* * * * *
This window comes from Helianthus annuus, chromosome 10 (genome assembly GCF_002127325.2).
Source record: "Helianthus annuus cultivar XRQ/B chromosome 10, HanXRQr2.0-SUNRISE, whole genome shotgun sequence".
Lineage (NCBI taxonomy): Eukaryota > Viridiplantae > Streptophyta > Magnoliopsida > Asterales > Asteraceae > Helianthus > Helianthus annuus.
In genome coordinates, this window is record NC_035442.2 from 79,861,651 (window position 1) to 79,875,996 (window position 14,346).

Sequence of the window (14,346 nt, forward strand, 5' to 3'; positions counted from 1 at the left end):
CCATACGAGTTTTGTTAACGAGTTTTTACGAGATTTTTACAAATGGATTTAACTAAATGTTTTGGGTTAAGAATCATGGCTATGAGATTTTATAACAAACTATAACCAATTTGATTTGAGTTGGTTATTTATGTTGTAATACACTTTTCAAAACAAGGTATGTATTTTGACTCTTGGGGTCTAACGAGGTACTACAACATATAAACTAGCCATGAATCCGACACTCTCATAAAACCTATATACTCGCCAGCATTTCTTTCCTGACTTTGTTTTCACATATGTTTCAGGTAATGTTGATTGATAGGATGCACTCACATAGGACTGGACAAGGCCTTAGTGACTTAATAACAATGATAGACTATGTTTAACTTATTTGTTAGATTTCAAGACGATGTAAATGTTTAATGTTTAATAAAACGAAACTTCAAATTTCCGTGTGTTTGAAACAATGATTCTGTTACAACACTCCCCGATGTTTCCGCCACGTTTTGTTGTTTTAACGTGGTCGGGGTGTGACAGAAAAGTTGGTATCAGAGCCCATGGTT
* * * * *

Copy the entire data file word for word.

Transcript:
This window comes from Helianthus annuus, chromosome 10 (genome assembly GCF_002127325.2).
Source record: "Helianthus annuus cultivar XRQ/B chromosome 10, HanXRQr2.0-SUNRISE, whole genome shotgun sequence".
Lineage (NCBI taxonomy): Eukaryota > Viridiplantae > Streptophyta > Magnoliopsida > Asterales > Asteraceae > Helianthus > Helianthus annuus.
In genome coordinates, this window is record NC_035442.2 from 79,861,651 (window position 1) to 79,875,996 (window position 14,346).

Sequence of the window (14,346 nt, forward strand, 5' to 3'; positions counted from 1 at the left end):
CCATACGAGTTTTGTTAACGAGTTTTTACGAGATTTTTACAAATGGATTTAACTAAATGTTTTGGGTTAAGAATCATGGCTATGAGATTTTATAACAAACTATAACCAATTTGATTTGAGTTGGTTATTTATGTTGTAATACACTTTTCAAAACAAGGTATGTATTTTGACTCTTGGGGTCTAACGAGGTACTACAACATATAAACTAGCCATGAATCCGACACTCTCATAAAACCTATATACTCGCCAGCATTTCTTTCCTGACTTTGTTTTCACATATGTTTCAGGTAATGTTGATTGATAGGATGCACTCACATAGGACTGGACAAGGCCTTAGTGACTTAATAACAATGATAGACTATGTTTAACTTATTTGTTAGATTTCAAGACGATGTAAATGTTTAATGTTTAATAAAACGAAACTTCAAATTTCCGTGTGTTTGAAACAATGATTCTGTTACAACACTCCCCGATGTTTCCGCCACGTTTTGTTGTTTTAACGTGGTCGGGGTGTGACAGAAAAGTTGGTATCAGAGCCCATGGTT